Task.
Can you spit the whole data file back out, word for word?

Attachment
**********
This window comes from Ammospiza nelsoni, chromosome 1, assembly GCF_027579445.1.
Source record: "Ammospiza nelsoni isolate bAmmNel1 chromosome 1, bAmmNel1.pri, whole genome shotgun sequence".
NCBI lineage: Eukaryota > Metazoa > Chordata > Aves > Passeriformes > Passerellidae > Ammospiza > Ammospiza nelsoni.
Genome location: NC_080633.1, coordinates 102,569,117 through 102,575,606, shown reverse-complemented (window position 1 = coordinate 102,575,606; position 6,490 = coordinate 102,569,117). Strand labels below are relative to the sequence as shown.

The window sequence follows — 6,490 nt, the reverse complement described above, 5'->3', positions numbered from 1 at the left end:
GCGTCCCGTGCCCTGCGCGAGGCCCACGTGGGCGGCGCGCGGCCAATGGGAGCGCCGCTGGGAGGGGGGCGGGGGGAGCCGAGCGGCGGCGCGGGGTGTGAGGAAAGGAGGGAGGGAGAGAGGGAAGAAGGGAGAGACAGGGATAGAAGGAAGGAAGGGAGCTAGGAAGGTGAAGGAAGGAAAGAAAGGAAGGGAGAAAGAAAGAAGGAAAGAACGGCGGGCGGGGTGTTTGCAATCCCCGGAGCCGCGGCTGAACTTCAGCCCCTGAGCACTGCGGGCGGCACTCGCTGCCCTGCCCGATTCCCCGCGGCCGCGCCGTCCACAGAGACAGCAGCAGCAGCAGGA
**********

This window comes from Ammospiza nelsoni, chromosome 1, assembly GCF_027579445.1.
Source record: "Ammospiza nelsoni isolate bAmmNel1 chromosome 1, bAmmNel1.pri, whole genome shotgun sequence".
NCBI lineage: Eukaryota > Metazoa > Chordata > Aves > Passeriformes > Passerellidae > Ammospiza > Ammospiza nelsoni.
Genome location: NC_080633.1, coordinates 102,569,117 through 102,575,606, shown reverse-complemented (window position 1 = coordinate 102,575,606; position 6,490 = coordinate 102,569,117). Strand labels below are relative to the sequence as shown.

The window sequence follows — 6,490 nt, the reverse complement described above, 5'->3', positions numbered from 1 at the left end:
GCGTCCCGTGCCCTGCGCGAGGCCCACGTGGGCGGCGCGCGGCCAATGGGAGCGCCGCTGGGAGGGGGGCGGGGGGAGCCGAGCGGCGGCGCGGGGTGTGAGGAAAGGAGGGAGGGAGAGAGGGAAGAAGGGAGAGACAGGGATAGAAGGAAGGAAGGGAGCTAGGAAGGTGAAGGAAGGAAAGAAAGGAAGGGAGAAAGAAAGAAGGAAAGAACGGCGGGCGGGGTGTTTGCAATCCCCGGAGCCGCGGCTGAACTTCAGCCCCTGAGCACTGCGGGCGGCACTCGCTGCCCTGCCCGATTCCCCGCGGCCGCGCCGTCCACAGAGACAGCAGCAGCAGCAGGA